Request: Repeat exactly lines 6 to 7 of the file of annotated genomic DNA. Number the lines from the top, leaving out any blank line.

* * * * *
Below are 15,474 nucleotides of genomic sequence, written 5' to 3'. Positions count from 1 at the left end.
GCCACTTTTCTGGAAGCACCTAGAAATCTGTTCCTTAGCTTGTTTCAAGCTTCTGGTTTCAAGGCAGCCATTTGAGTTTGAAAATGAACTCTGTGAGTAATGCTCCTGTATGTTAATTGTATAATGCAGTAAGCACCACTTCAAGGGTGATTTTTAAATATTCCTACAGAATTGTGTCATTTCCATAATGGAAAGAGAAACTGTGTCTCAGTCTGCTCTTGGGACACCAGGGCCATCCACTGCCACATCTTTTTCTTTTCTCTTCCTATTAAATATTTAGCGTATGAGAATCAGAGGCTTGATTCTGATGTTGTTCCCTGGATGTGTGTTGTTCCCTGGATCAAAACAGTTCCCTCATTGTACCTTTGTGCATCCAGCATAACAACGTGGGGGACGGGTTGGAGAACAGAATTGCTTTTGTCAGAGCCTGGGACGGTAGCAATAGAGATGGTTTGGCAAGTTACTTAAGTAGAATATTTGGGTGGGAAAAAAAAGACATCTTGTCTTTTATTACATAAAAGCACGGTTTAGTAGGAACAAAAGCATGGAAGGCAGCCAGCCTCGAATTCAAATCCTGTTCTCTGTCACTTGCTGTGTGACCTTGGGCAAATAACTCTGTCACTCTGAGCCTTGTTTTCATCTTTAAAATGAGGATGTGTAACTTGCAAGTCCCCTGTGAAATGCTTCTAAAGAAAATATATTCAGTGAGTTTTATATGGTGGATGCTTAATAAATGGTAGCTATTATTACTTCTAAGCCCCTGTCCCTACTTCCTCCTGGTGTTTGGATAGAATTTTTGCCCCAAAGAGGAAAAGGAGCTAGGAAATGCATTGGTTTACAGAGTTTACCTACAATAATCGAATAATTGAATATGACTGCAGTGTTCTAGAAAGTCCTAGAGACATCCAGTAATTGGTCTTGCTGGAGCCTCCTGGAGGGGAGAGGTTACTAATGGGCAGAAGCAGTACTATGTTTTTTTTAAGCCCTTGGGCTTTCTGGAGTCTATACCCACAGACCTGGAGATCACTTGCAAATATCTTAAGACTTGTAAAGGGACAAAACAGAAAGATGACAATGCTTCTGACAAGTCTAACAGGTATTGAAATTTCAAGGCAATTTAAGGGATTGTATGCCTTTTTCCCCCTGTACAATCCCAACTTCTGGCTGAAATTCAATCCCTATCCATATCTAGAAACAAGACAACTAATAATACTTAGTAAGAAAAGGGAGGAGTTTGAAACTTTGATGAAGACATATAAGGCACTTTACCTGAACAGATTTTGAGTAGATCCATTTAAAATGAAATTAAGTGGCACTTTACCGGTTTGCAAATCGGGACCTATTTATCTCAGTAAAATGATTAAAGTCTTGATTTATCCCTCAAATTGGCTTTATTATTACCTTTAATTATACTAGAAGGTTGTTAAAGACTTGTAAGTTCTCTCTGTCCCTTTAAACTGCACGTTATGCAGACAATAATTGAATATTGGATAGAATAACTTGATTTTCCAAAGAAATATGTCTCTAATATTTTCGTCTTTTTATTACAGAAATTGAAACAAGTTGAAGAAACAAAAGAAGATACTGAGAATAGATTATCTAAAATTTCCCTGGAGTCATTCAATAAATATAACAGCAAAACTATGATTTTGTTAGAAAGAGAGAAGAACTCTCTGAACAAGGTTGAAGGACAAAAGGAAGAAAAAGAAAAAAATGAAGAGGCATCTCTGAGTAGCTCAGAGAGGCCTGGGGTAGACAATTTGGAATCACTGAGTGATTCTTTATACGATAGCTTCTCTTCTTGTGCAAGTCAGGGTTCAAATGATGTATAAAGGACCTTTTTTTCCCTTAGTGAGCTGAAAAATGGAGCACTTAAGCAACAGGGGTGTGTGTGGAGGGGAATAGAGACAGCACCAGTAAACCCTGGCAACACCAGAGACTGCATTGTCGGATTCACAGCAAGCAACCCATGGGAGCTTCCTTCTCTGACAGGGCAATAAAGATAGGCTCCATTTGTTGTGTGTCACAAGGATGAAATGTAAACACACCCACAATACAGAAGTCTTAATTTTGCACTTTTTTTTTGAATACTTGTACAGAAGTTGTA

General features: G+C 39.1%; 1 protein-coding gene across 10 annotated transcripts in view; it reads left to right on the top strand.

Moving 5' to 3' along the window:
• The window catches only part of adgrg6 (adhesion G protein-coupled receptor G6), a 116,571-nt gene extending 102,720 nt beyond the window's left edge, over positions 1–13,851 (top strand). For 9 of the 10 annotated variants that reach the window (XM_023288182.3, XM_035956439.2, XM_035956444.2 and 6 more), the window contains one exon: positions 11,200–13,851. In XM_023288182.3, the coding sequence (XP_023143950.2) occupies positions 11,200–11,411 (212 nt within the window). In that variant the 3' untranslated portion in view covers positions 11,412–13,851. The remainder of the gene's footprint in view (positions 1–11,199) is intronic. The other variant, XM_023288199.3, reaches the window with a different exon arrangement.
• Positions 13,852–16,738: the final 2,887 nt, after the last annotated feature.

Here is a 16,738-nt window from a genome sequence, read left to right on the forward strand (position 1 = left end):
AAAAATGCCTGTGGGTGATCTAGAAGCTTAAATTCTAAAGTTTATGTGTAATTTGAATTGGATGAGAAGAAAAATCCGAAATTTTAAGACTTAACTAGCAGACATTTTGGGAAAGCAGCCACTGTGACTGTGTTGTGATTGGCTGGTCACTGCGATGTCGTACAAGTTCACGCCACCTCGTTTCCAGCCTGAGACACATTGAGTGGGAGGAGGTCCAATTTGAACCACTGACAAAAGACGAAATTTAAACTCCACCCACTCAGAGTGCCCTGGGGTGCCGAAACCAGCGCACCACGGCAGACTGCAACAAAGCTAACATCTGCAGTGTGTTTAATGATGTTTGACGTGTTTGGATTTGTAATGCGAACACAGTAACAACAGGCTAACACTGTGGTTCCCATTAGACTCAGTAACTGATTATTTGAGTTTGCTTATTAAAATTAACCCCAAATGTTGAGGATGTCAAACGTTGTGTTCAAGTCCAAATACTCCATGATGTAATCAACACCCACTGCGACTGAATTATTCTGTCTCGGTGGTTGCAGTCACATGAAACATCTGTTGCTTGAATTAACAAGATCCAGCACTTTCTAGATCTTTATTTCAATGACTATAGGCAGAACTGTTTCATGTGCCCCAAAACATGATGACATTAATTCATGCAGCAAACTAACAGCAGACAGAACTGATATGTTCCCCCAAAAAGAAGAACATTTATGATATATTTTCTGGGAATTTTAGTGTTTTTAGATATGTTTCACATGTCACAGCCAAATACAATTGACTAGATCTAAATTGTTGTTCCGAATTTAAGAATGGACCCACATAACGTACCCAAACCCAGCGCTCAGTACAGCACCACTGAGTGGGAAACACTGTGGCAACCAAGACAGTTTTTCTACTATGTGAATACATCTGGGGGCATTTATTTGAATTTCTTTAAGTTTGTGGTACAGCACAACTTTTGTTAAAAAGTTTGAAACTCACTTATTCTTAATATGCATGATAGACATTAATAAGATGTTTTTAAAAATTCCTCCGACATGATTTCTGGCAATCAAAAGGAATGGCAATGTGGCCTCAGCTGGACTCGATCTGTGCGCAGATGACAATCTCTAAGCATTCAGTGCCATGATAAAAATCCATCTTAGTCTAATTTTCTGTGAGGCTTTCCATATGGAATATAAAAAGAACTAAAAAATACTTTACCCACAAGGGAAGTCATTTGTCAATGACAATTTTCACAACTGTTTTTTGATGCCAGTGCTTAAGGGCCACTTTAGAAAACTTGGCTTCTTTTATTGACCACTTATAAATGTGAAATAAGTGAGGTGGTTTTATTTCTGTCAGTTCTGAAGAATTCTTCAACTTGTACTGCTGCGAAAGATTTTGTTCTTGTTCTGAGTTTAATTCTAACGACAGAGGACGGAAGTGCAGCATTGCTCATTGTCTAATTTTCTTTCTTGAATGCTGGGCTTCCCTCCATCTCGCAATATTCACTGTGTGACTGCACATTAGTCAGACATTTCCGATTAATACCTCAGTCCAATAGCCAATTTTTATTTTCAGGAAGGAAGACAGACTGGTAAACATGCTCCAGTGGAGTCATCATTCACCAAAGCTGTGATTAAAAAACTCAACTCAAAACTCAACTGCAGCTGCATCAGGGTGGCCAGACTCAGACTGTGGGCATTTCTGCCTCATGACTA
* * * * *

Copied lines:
• Positions 13,852–16,738: the final 2,887 nt, after the last annotated feature.

Here is a 16,738-nt window from a genome sequence, read left to right on the forward strand (position 1 = left end):